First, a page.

Short Bytes: Checked C helps a programmer avoid common mistakes while dealing with pointers in C. Microsoft’s Checked C research project aims to make the system software more reliable and secure. To do the same, Microsoft has open sourced Checked C, an extension of C programming language that adds the static and dynamic checking to C.
Checked C is an extension of C programming language that allows a coder to write C code that is guaranteed to be bound-checked.
Most of the system software is written in C or C++ (which is based on C). So, very often system programmers feel the need of a system programming language that detects and prevents common errors involving pointers. Checked C provides this functionality and adds extra security and reliability to the system code.
How does Checked C help in error detection?
In C, pointers are used by programmers to access data. While using it to address a memory cell, it’s easy for a coder to commit mistakes, making the program read or write wrong data. Due to such errors, the programs could crash, misbehave, or allow themselves to be compromised.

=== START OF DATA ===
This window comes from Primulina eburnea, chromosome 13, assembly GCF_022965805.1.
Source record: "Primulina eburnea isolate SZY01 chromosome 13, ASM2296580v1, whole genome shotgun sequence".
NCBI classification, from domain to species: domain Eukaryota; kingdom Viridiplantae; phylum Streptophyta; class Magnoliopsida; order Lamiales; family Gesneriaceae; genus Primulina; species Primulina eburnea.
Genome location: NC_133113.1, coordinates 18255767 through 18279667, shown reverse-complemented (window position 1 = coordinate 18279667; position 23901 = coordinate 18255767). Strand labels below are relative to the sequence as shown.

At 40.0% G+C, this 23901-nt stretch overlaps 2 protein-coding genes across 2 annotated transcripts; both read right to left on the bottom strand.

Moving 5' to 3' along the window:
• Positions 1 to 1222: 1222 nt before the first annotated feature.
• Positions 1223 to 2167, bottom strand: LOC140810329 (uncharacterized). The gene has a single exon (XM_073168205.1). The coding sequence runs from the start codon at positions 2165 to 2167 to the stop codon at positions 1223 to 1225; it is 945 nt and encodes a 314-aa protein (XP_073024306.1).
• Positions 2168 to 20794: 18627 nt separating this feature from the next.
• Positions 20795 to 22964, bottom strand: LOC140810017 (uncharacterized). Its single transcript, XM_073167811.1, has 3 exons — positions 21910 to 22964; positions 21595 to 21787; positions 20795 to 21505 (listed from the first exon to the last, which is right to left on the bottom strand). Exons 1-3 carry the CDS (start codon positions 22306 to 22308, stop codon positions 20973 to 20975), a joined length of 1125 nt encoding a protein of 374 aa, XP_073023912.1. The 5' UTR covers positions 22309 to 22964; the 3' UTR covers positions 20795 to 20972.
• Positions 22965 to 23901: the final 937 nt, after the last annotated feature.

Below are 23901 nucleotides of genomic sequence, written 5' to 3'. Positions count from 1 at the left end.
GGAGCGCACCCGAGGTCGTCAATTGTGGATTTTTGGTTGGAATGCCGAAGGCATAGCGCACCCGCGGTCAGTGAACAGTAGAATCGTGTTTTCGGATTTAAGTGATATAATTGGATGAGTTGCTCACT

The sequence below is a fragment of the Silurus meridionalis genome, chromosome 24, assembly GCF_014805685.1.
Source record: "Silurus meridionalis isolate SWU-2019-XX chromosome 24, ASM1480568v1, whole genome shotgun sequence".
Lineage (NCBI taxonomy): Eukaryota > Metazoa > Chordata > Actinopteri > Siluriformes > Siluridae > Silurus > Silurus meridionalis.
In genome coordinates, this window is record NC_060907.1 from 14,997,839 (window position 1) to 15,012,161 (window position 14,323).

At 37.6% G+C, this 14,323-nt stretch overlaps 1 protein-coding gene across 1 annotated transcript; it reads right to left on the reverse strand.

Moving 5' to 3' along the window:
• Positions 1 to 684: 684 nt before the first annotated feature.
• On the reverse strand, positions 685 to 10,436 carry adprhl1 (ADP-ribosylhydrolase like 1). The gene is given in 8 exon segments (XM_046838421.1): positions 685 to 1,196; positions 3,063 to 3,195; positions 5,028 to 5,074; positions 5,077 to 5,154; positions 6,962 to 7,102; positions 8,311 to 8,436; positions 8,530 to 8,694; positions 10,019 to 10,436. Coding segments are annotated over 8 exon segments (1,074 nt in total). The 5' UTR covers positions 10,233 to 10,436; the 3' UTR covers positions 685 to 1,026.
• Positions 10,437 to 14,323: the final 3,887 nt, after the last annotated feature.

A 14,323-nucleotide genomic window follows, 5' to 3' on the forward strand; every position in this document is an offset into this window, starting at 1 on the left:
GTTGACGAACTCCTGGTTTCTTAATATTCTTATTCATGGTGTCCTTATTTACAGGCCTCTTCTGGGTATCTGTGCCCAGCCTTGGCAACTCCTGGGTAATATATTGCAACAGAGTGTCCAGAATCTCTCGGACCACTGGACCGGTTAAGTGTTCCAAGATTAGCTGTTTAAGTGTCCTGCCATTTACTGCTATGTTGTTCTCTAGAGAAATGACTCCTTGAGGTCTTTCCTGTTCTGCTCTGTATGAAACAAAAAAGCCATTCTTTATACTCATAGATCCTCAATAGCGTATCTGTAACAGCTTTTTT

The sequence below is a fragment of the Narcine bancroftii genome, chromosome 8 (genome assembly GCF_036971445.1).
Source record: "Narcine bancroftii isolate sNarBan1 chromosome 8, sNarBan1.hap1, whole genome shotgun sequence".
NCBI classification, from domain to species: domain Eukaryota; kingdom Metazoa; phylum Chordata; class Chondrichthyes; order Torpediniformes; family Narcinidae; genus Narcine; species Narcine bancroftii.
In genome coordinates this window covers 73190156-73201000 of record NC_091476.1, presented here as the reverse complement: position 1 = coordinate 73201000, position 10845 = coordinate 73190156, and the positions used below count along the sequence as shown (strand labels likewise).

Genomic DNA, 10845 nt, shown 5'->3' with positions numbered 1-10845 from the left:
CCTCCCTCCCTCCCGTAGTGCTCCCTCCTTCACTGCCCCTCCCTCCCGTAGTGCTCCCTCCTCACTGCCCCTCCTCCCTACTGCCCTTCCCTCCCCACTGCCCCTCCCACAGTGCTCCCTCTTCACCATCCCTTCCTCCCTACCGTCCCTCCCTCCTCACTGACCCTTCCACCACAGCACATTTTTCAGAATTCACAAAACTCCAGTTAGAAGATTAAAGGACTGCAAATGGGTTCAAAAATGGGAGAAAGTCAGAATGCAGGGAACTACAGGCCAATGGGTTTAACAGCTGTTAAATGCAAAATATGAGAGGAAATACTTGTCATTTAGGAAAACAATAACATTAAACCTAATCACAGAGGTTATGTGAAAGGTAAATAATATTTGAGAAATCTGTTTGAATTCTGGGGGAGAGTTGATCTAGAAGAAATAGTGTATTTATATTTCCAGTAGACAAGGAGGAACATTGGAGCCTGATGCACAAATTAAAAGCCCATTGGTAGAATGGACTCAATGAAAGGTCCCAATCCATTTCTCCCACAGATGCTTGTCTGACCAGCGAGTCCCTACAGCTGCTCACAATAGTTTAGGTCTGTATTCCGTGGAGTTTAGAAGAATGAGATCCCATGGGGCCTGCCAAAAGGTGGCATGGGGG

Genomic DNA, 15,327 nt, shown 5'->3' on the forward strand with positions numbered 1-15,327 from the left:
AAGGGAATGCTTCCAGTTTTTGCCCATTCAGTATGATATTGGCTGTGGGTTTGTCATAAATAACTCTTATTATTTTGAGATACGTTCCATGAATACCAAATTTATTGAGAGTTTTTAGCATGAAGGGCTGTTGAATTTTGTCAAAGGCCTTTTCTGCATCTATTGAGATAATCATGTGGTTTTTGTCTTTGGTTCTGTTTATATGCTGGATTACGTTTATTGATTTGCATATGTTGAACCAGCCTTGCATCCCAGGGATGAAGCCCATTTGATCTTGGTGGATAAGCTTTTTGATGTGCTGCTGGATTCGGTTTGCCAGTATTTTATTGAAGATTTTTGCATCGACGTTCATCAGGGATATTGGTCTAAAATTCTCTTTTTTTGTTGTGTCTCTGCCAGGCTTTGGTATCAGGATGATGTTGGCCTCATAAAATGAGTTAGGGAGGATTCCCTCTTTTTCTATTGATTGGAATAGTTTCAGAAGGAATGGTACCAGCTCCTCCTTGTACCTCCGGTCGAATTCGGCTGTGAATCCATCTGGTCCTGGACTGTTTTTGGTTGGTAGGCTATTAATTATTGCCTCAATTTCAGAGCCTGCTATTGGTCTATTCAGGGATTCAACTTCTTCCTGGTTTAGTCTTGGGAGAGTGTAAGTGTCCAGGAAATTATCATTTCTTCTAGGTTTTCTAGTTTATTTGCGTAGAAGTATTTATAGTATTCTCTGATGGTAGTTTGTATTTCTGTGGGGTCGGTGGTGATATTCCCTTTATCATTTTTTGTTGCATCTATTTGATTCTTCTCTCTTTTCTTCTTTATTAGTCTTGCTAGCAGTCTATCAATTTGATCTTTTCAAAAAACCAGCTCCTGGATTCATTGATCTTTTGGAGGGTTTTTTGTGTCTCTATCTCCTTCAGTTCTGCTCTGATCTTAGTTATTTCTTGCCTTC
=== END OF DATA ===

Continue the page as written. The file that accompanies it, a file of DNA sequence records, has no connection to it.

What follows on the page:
Microsoft explains that Checked C allows the coders to describe the use of pointers in a better way. Using more information like the range of occupied memory, any pointer mistakes are detected at the runtime. This process is called “bounds-checking”. In usual C programming language, such mistakes go unnoticed.
Thus, just like its name suggests, Checked C adds the static and dynamic checking to C.
If you are aware of the concept of bounds checking, you might be knowing that languages like C# and Java already have this ability.
However, unlike the automatic addition of the information needed for bounds checking in these programming languages, a system software programmer needs to exercise more control over the program. Checked C brings this control and makes the code more secure and reliable.
Here is the latest version of Checked C specification. For more information, visit Microsoft Research page and Checked C’s GitHub repo.
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